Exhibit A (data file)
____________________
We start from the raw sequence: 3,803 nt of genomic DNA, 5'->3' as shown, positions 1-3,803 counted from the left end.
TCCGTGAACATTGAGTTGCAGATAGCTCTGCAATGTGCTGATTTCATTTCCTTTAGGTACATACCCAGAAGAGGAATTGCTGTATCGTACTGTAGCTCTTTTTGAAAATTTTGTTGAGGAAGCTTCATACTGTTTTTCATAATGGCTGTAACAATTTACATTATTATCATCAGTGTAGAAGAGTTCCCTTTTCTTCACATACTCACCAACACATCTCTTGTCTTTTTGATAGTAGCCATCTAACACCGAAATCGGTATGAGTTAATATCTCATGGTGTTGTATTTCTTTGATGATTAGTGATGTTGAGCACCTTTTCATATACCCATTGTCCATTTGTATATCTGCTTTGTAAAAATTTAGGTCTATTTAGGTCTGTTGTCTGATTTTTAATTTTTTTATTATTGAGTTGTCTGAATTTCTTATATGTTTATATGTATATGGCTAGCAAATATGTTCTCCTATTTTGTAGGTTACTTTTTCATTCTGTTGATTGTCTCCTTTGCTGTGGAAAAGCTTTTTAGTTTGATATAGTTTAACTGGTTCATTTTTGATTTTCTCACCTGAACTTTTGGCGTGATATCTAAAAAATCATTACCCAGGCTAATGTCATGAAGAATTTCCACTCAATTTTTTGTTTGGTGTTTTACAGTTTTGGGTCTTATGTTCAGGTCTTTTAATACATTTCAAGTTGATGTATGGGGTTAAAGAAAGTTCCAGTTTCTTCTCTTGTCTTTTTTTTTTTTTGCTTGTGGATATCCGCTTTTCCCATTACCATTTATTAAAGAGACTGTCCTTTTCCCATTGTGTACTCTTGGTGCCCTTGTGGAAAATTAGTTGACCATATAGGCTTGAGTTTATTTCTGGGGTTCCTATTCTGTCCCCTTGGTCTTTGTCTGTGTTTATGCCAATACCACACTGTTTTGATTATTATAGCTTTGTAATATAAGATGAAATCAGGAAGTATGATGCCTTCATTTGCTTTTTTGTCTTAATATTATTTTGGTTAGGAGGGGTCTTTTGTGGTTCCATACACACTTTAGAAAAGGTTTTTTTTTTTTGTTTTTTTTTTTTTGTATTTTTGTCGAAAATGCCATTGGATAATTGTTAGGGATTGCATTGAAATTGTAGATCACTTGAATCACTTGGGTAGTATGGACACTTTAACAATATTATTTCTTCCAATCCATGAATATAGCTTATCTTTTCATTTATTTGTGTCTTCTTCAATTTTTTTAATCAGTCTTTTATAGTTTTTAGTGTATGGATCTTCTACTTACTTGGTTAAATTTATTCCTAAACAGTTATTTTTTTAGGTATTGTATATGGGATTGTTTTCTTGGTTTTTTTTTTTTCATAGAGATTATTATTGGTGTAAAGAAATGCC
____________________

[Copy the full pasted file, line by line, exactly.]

We start from the raw sequence: 3,803 nt of genomic DNA, 5'->3' as shown, positions 1-3,803 counted from the left end.
TCCGTGAACATTGAGTTGCAGATAGCTCTGCAATGTGCTGATTTCATTTCCTTTAGGTACATACCCAGAAGAGGAATTGCTGTATCGTACTGTAGCTCTTTTTGAAAATTTTGTTGAGGAAGCTTCATACTGTTTTTCATAATGGCTGTAACAATTTACATTATTATCATCAGTGTAGAAGAGTTCCCTTTTCTTCACATACTCACCAACACATCTCTTGTCTTTTTGATAGTAGCCATCTAACACCGAAATCGGTATGAGTTAATATCTCATGGTGTTGTATTTCTTTGATGATTAGTGATGTTGAGCACCTTTTCATATACCCATTGTCCATTTGTATATCTGCTTTGTAAAAATTTAGGTCTATTTAGGTCTGTTGTCTGATTTTTAATTTTTTTATTATTGAGTTGTCTGAATTTCTTATATGTTTATATGTATATGGCTAGCAAATATGTTCTCCTATTTTGTAGGTTACTTTTTCATTCTGTTGATTGTCTCCTTTGCTGTGGAAAAGCTTTTTAGTTTGATATAGTTTAACTGGTTCATTTTTGATTTTCTCACCTGAACTTTTGGCGTGATATCTAAAAAATCATTACCCAGGCTAATGTCATGAAGAATTTCCACTCAATTTTTTGTTTGGTGTTTTACAGTTTTGGGTCTTATGTTCAGGTCTTTTAATACATTTCAAGTTGATGTATGGGGTTAAAGAAAGTTCCAGTTTCTTCTCTTGTCTTTTTTTTTTTTTGCTTGTGGATATCCGCTTTTCCCATTACCATTTATTAAAGAGACTGTCCTTTTCCCATTGTGTACTCTTGGTGCCCTTGTGGAAAATTAGTTGACCATATAGGCTTGAGTTTATTTCTGGGGTTCCTATTCTGTCCCCTTGGTCTTTGTCTGTGTTTATGCCAATACCACACTGTTTTGATTATTATAGCTTTGTAATATAAGATGAAATCAGGAAGTATGATGCCTTCATTTGCTTTTTTGTCTTAATATTATTTTGGTTAGGAGGGGTCTTTTGTGGTTCCATACACACTTTAGAAAAGGTTTTTTTTTTTTGTTTTTTTTTTTTTGTATTTTTGTCGAAAATGCCATTGGATAATTGTTAGGGATTGCATTGAAATTGTAGATCACTTGAATCACTTGGGTAGTATGGACACTTTAACAATATTATTTCTTCCAATCCATGAATATAGCTTATCTTTTCATTTATTTGTGTCTTCTTCAATTTTTTTAATCAGTCTTTTATAGTTTTTAGTGTATGGATCTTCTACTTACTTGGTTAAATTTATTCCTAAACAGTTATTTTTTTAGGTATTGTATATGGGATTGTTTTCTTGGTTTTTTTTTTTTCATAGAGATTATTATTGGTGTAAAGAAATGCC